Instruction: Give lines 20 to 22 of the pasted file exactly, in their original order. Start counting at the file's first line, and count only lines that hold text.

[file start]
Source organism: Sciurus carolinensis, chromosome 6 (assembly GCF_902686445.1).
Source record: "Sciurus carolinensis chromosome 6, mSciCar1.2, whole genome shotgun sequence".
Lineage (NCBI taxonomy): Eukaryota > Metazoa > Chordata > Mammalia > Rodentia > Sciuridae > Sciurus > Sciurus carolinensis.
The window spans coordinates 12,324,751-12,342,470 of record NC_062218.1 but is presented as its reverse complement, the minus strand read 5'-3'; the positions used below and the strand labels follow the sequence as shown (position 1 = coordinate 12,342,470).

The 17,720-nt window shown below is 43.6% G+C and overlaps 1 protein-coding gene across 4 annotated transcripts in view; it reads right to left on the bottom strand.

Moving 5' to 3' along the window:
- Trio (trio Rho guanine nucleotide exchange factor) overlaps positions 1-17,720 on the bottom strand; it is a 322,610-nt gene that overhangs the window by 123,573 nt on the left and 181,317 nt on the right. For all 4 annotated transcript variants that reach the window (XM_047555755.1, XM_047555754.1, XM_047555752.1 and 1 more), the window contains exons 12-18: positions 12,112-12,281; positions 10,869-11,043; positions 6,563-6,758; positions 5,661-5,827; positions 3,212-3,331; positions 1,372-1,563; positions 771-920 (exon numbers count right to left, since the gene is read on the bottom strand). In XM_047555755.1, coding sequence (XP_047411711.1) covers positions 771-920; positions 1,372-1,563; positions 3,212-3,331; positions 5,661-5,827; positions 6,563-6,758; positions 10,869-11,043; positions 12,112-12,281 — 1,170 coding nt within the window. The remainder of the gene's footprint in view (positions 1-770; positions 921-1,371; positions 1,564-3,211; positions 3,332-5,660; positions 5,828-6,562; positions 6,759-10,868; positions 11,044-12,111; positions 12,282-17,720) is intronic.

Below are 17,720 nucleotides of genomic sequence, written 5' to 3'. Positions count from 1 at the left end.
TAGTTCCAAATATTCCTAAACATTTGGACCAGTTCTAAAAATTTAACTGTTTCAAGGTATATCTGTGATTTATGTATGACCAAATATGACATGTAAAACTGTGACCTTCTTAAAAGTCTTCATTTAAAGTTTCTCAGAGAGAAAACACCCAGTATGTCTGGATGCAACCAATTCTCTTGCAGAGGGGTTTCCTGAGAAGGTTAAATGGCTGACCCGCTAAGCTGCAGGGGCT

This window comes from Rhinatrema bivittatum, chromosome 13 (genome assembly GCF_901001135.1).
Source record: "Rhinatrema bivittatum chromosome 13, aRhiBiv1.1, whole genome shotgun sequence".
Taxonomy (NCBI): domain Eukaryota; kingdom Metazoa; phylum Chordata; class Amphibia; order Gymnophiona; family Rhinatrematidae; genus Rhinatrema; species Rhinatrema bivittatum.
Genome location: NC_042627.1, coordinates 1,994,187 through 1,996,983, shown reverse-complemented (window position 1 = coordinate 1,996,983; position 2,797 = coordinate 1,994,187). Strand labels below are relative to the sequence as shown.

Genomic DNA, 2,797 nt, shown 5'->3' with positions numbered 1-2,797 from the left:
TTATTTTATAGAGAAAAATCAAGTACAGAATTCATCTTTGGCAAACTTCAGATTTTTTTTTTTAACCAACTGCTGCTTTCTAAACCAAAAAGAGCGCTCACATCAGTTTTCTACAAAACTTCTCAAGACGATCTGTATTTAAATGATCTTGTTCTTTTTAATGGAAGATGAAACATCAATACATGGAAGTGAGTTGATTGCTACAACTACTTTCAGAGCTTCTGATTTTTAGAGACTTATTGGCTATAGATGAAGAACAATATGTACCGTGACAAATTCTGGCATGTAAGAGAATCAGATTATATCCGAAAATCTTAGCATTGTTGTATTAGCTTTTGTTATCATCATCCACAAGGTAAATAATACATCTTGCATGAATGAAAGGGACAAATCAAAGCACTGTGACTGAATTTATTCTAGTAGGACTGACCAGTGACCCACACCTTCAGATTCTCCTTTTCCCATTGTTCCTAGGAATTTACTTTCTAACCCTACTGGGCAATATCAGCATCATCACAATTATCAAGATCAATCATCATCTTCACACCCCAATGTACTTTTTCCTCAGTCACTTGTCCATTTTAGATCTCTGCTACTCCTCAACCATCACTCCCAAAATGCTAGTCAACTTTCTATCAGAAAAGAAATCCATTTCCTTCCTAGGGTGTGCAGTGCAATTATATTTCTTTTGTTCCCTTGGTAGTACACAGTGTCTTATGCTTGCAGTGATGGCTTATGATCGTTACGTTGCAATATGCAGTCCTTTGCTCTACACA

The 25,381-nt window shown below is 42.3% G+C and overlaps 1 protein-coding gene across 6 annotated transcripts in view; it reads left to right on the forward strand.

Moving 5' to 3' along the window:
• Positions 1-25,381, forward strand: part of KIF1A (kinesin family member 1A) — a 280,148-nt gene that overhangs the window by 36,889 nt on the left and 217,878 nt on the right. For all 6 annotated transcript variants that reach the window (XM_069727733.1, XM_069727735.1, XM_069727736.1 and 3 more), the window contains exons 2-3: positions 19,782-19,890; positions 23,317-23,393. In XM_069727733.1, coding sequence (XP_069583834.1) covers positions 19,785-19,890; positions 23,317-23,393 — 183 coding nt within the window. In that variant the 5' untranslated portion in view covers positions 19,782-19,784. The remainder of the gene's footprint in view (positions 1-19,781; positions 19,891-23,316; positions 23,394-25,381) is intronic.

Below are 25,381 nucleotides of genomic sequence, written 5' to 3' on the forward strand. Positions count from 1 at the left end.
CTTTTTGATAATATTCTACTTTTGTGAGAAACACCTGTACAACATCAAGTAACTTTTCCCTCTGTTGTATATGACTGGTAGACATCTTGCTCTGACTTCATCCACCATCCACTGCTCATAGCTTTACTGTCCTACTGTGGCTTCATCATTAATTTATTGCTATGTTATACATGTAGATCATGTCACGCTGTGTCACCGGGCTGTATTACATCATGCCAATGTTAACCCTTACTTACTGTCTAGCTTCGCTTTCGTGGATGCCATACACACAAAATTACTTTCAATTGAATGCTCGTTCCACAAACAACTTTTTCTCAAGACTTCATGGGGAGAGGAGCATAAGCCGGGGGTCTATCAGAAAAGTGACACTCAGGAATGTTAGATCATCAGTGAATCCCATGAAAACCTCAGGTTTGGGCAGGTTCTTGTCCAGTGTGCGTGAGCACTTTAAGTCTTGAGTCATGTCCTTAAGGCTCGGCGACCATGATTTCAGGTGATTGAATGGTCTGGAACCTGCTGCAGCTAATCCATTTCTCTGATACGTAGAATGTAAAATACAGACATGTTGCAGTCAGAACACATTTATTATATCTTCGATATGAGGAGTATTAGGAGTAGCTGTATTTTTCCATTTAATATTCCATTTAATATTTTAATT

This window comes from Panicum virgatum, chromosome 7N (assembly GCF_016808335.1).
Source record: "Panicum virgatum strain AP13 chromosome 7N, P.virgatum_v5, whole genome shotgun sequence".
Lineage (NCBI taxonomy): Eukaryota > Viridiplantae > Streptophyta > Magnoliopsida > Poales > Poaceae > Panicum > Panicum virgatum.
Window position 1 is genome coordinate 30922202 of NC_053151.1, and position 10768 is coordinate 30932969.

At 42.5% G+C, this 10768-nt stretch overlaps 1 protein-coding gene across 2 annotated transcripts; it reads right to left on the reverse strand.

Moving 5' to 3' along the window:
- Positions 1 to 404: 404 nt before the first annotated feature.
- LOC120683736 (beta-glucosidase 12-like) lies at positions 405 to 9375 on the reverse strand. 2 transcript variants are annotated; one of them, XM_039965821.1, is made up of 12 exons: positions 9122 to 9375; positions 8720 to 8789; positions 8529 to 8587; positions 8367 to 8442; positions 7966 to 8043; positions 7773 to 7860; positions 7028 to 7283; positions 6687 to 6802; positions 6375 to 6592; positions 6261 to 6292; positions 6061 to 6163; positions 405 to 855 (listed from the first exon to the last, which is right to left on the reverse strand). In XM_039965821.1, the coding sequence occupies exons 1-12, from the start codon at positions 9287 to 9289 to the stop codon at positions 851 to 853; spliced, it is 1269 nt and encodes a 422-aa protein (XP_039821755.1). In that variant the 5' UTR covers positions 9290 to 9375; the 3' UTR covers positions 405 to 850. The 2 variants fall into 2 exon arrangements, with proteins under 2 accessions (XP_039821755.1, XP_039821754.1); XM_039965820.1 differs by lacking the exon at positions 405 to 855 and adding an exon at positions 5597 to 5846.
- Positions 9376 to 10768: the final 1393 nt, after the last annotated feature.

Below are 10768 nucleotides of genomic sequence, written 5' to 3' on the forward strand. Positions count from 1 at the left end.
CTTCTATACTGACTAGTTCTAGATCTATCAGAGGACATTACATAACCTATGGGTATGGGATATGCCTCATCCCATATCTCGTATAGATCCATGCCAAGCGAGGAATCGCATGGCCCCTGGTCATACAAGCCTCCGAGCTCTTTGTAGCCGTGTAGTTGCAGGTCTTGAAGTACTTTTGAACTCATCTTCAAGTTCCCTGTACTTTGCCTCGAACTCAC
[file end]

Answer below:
CTTTTTGATAATATTCTACTTTTGTGAGAAACACCTGTACAACATCAAGTAACTTTTCCCTCTGTTGTATATGACTGGTAGACATCTTGCTCTGACTTCATCCACCATCCACTGCTCATAGCTTTACTGTCCTACTGTGGCTTCATCATTAATTTATTGCTATGTTATACATGTAGATCATGTCACGCTGTGTCACCGGGCTGTATTACATCATGCCAATGTTAACCCTTACTTACTGTCTAGCTTCGCTTTCGTGGATGCCATACACACAAAATTACTTTCAATTGAATGCTCGTTCCACAAACAACTTTTTCTCAAGACTTCATGGGGAGAGGAGCATAAGCCGGGGGTCTATCAGAAAAGTGACACTCAGGAATGTTAGATCATCAGTGAATCCCATGAAAACCTCAGGTTTGGGCAGGTTCTTGTCCAGTGTGCGTGAGCACTTTAAGTCTTGAGTCATGTCCTTAAGGCTCGGCGACCATGATTTCAGGTGATTGAATGGTCTGGAACCTGCTGCAGCTAATCCATTTCTCTGATACGTAGAATGTAAAATACAGACATGTTGCAGTCAGAACACATTTATTATATCTTCGATATGAGGAGTATTAGGAGTAGCTGTATTTTTCCATTTAATATTCCATTTAATATTTTAATT

This window comes from Panicum virgatum, chromosome 7N (assembly GCF_016808335.1).
Source record: "Panicum virgatum strain AP13 chromosome 7N, P.virgatum_v5, whole genome shotgun sequence".